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Naipaul at it again

The Nobel laureate made infamous for his controversial statements has issued another series of them.

india Updated: Apr 03, 2006 14:02 IST

bel laureate and novelist V.S. Naipaul, famous for courting controversies, has done it again by lambasting literary greats from Jane Austen to Charles Dickens.

According to Naipaul, born in Trinidad to parents of Indian descent, Henry James is "the worst writer in the world" and Thomas Hardy was "an unbearable writer" who "doesn't know how to compose a paragraph", reported BBC News.

Ernest Hemingway "was so busy being an American" he "didn't know where he was", Naipaul told the Literary Review.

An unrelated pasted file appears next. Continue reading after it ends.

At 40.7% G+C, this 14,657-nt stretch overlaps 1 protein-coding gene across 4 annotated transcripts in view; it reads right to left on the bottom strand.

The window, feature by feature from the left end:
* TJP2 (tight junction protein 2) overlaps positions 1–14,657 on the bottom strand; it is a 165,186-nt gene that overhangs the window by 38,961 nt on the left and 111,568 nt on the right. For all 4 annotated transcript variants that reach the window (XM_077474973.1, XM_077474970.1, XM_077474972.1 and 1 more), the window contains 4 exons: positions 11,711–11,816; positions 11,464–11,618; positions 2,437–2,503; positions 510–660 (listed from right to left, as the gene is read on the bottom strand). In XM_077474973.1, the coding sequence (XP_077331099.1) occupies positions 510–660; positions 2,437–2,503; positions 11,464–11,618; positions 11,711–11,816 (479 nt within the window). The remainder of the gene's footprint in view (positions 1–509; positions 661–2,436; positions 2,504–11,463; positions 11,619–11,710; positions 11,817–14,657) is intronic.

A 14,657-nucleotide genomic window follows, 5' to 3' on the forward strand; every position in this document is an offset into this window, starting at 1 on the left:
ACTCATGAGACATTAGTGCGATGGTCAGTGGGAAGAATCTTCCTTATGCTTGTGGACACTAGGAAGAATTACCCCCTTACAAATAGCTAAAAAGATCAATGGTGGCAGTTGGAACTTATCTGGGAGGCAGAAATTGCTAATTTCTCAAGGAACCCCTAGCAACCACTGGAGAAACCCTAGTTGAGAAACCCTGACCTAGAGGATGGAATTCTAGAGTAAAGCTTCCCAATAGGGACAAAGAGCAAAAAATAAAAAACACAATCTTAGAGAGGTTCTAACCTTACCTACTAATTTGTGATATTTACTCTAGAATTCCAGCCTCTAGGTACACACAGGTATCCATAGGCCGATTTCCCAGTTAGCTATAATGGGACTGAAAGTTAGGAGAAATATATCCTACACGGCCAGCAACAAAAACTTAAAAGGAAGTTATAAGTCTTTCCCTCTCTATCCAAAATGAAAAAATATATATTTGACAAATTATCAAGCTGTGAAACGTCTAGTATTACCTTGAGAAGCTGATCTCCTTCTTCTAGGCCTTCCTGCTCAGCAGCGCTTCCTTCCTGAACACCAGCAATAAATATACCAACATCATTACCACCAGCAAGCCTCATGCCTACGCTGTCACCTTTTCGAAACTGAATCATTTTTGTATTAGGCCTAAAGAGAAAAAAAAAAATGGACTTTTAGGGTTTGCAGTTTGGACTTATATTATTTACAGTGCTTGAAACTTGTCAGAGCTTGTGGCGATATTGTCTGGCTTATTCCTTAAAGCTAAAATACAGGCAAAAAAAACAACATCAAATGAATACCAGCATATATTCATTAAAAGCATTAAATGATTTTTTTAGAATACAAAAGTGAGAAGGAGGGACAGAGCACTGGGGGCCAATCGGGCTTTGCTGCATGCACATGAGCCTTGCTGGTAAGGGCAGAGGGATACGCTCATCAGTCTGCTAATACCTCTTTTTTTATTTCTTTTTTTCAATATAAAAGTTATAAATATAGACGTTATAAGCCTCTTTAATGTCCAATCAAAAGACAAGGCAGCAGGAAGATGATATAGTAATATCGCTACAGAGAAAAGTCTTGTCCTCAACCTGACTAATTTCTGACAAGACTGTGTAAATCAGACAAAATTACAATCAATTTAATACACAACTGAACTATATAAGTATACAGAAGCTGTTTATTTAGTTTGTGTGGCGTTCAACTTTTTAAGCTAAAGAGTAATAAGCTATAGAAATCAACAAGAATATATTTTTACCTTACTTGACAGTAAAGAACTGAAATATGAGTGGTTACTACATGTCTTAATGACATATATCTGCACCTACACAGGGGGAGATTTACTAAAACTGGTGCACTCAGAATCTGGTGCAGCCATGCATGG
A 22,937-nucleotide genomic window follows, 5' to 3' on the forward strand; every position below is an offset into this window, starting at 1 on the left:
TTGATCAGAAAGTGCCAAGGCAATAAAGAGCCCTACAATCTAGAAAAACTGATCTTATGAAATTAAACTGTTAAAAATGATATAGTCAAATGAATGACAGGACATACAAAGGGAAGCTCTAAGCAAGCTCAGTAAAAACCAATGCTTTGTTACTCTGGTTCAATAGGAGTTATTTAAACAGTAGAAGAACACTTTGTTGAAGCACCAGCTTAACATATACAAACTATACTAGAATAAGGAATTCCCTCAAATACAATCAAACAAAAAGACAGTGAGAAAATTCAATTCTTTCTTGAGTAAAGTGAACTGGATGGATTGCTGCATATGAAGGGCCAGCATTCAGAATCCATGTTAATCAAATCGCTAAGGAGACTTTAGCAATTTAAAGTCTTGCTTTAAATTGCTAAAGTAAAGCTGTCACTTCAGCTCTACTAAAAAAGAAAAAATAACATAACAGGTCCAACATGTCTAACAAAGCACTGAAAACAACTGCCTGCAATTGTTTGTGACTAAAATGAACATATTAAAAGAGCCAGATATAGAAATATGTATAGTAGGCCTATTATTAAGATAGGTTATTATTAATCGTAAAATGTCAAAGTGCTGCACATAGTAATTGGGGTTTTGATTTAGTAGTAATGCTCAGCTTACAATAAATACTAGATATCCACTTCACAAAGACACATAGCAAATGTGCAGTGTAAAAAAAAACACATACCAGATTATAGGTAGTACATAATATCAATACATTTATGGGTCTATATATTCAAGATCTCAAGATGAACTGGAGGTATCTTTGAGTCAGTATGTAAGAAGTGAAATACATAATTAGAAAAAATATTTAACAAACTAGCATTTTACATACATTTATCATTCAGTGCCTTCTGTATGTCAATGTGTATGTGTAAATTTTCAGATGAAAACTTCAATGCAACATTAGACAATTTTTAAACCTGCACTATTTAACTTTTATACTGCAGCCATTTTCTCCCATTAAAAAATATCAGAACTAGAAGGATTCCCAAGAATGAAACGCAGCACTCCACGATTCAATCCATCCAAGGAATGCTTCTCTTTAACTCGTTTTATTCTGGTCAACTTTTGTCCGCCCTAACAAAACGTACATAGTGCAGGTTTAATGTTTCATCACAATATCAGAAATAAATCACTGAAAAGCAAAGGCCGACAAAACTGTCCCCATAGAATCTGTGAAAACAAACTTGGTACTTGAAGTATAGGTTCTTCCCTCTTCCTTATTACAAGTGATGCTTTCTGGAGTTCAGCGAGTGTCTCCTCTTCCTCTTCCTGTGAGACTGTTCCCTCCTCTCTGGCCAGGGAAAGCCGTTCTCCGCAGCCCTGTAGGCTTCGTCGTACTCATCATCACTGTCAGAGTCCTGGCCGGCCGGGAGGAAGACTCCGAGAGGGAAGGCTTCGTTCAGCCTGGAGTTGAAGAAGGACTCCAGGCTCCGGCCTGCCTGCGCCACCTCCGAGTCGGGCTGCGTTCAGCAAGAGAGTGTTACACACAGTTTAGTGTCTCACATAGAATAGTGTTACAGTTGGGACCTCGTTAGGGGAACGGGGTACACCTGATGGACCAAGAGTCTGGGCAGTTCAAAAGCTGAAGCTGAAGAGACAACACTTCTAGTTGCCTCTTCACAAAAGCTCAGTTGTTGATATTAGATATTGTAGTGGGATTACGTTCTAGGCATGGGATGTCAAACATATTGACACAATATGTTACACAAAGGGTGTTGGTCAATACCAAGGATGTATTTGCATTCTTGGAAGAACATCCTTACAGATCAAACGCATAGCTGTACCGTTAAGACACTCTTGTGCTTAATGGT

The 73-year-old writer was not happy with the reception his works get in Britain, his home since the 1950s.

"England has not appreciated or acknowledged the work I have done. English writing is very much of England, for the people of England, and is not meant to travel too far."

In his interview, he criticises Dickens for his "repetitiveness".

Talking of Jane Austen's Northanger Abbey", he says: "I thought halfway through the book, 'Here am I, a grown man reading about this terrible vapid woman and her so-called love life.'

"I said to myself, 'What am I doing with this material? This is for somebody else, really.'"

Naipaul, however, was more charitable towards H.G. Wells, Mark Twain and his friend Harold Pinter, the most recent winner of Literature Nobel.

Talking to the same literary journal in 2001, Naipaul had accused E.M. Forster of being a sexual predator and described Irish author James Joyce as incomprehensible.